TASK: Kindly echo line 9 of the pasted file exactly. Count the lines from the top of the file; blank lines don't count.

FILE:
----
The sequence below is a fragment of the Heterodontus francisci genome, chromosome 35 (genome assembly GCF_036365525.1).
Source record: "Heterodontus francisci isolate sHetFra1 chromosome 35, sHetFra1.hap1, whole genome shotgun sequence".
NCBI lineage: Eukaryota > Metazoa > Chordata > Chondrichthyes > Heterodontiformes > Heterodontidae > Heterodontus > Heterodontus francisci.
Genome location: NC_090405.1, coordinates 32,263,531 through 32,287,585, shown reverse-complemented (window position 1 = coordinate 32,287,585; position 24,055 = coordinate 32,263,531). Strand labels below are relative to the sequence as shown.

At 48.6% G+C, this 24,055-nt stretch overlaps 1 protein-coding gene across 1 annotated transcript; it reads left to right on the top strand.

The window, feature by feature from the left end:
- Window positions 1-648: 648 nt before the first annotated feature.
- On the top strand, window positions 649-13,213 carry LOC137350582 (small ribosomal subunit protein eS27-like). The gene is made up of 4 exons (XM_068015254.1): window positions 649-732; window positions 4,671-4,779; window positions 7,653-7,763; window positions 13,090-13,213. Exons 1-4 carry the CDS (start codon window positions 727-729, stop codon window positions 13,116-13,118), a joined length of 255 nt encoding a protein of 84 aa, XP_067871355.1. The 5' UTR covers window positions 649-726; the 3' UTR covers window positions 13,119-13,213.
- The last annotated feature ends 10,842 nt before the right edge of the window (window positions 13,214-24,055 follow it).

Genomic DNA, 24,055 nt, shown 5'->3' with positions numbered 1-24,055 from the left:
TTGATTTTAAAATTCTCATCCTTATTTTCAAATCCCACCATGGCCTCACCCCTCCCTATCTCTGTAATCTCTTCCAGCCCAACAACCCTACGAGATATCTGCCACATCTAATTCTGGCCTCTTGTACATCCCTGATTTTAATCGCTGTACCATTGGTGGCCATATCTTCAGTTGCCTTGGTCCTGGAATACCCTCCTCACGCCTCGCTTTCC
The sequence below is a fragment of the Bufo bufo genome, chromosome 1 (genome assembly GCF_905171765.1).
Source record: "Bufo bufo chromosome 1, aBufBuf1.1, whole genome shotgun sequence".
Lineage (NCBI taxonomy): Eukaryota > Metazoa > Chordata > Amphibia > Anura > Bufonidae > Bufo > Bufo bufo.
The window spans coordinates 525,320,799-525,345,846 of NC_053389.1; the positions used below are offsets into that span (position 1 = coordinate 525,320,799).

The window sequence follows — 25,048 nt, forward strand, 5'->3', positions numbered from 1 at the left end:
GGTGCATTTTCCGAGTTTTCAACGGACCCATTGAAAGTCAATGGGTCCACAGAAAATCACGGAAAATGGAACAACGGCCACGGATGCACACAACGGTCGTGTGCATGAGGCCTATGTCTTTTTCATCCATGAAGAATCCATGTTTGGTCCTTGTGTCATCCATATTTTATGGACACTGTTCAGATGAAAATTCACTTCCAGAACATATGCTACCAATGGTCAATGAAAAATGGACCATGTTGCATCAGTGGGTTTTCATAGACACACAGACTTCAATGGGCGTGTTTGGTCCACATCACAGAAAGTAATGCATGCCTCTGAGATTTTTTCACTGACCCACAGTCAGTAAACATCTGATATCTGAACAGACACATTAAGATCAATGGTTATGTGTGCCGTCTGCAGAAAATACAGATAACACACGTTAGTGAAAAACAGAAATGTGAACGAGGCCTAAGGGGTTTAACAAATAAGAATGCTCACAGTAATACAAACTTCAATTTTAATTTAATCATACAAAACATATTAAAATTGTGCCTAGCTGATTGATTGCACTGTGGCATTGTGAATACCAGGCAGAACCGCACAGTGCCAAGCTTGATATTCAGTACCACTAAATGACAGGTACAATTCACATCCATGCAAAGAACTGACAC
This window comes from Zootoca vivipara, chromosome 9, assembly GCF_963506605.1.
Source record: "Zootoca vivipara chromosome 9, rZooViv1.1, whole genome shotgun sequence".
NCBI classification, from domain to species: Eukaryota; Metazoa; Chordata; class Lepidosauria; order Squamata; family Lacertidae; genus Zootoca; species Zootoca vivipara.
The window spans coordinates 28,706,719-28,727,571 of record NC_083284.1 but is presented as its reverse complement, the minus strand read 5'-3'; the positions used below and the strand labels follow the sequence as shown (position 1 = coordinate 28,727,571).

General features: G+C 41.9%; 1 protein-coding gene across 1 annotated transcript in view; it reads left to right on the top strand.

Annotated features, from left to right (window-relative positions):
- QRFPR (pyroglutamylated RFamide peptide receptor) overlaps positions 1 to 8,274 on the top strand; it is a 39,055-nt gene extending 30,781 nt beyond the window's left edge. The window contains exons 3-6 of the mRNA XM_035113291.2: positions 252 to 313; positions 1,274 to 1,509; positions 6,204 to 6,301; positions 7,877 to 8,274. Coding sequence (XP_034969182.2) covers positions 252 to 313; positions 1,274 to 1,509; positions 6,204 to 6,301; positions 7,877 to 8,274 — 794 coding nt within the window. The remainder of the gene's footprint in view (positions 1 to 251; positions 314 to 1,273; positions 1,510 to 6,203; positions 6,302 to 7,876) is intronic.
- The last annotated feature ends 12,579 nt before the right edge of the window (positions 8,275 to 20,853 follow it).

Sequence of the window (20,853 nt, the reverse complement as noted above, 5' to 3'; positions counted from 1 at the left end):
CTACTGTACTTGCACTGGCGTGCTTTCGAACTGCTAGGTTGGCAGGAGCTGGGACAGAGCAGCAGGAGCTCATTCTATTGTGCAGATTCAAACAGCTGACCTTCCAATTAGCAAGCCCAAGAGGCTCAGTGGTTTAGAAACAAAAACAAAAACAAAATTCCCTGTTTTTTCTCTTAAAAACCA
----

- The last annotated feature ends 10,842 nt before the right edge of the window (window positions 13,214-24,055 follow it).